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Progreso’s enormous pier turns 80 years old

And no, it's not a bridge to the Keys or Cuba

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Carlos Rosado van der Gracht
Born in Mérida, Carlos Rosado van der Gracht is a Mexican/Canadian blogger, photographer and adventure expedition leader. He holds degrees in multimedia, philosophy and translation from universities in Mexico, Canada and Norway. Sign up for the Yucatán Roundup, a free newsletter, which delivers the week's top headlines every Monday.
At 6.5 km, Progreso’s pier is the longest in the world and one of the busiest in Mexico. Photo: Courtesy

Progreso’s maritime pier, the longest in the world, turned 80 last weekend. 

The original section of the pier has now survived eight decades’ worth of hurricanes thanks to its steel-and-cement structure built by the Danish company Christiani & Nielsen. 

This original section stretches 2 kilometers into the ocean and is held up of a series of 146 arches. 

Work on the pier began in 1936 and was finished in 1941. Since that time, several renovation and expansion projects have made the dock the longest in the world.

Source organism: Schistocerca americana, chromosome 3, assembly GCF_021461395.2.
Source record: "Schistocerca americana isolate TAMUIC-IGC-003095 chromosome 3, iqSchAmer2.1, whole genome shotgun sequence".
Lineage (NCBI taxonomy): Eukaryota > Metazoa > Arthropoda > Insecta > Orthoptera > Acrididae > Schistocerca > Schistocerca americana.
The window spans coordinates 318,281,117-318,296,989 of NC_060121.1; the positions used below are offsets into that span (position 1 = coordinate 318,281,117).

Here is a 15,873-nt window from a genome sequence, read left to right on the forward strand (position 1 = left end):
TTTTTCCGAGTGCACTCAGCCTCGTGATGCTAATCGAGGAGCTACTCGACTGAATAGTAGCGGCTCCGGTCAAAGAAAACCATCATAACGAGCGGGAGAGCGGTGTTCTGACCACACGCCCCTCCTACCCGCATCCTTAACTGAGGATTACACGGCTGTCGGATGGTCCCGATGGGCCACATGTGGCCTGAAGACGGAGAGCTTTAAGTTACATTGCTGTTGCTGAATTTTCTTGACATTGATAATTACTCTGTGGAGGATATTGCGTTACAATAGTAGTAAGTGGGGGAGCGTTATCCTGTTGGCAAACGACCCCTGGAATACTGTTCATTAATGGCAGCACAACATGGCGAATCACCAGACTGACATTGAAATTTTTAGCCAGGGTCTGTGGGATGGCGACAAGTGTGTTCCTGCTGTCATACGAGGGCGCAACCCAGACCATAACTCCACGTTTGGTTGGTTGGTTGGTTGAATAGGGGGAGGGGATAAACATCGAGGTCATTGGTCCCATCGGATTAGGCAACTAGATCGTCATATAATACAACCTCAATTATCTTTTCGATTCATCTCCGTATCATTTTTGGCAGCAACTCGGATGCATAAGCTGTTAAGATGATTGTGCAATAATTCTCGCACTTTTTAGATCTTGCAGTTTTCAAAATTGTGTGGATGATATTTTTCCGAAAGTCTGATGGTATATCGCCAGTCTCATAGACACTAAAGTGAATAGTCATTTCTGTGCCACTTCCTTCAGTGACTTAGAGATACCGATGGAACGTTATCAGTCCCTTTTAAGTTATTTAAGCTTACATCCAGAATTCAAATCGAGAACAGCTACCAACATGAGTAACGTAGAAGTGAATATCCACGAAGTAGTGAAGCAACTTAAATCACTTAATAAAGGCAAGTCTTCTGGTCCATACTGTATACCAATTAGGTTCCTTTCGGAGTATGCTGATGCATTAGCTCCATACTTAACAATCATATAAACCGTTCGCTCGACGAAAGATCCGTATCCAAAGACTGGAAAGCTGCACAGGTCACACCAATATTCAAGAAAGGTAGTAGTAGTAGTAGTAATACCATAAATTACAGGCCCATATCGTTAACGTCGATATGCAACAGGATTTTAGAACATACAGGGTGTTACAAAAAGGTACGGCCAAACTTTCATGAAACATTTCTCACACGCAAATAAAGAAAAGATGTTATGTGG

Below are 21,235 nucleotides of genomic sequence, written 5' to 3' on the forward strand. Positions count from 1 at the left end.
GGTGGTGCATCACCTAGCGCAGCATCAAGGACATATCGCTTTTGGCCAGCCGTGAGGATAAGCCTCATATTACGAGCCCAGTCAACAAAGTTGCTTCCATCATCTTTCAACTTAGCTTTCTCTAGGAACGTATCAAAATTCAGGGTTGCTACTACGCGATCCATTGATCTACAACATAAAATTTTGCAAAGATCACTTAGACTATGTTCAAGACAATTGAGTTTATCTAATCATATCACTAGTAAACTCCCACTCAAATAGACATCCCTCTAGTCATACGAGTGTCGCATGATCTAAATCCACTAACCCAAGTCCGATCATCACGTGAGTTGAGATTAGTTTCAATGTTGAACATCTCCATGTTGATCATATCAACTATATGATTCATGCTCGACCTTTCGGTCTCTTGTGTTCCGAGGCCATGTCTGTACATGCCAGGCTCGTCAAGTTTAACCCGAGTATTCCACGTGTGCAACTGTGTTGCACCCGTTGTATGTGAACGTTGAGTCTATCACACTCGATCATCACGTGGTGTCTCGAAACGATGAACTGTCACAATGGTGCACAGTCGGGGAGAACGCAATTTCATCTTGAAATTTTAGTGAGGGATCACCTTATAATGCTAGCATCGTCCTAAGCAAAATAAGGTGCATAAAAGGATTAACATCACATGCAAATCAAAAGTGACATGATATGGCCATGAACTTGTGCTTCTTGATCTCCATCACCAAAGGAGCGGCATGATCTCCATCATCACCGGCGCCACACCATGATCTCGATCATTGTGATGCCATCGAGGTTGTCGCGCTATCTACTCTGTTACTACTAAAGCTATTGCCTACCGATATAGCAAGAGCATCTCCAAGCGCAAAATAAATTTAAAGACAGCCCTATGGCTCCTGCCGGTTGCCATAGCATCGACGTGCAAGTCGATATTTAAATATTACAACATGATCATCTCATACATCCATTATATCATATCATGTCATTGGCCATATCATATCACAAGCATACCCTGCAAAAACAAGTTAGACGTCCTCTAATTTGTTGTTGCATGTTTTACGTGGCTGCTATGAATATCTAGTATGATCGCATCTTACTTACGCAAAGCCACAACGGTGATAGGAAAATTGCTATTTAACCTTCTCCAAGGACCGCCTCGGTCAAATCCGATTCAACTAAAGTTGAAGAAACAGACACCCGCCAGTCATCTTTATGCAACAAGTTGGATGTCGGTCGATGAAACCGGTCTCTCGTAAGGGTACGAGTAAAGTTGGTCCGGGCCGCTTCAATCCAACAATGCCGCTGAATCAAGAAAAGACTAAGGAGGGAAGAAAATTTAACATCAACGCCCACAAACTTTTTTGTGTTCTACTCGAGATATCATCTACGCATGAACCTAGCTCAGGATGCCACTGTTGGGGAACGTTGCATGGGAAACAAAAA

Runners on Progreso’s pier during the annual 10k race organized by the port authority. Photo: Carlos Rosado van der Gracht

The pier now pierces into the Gulf of Mexico for a distance of 6.5 km and resembles a bridge to some far-off land. 

It has long been a local urban legend that the pier was intended to be a bridge connecting Yucatán with the Florida Keys or Cuba. 

Earlier: As Yucatan waits for a tourism comeback, Progreso is given an important endorsement

In reality, the length of the pier is designed to allow large ships to dock, as the waters surrounding the Yucatán peninsula are very shallow. 

Since its completion, Progreso’s pier has become one of the most important in all of southern Mexico. A great many imports and exports are shipped through it every day. 

Over the past decade, the pier has become an increasingly popular port for cruise ships.

Cruise ships are expected to begin arriving in Progreso again in July. Photo: Courtesy

While tourists arriving on these cruise ships stay in Progreso to enjoy the beach and boardwalk, others take the opportunity to venture off to one of Yucatán’s many archaeological sites, such as Chichén Itzá, Uxmal, or Dziblichalútn

Earlier: After more than a year, cruise ships set to return in early July

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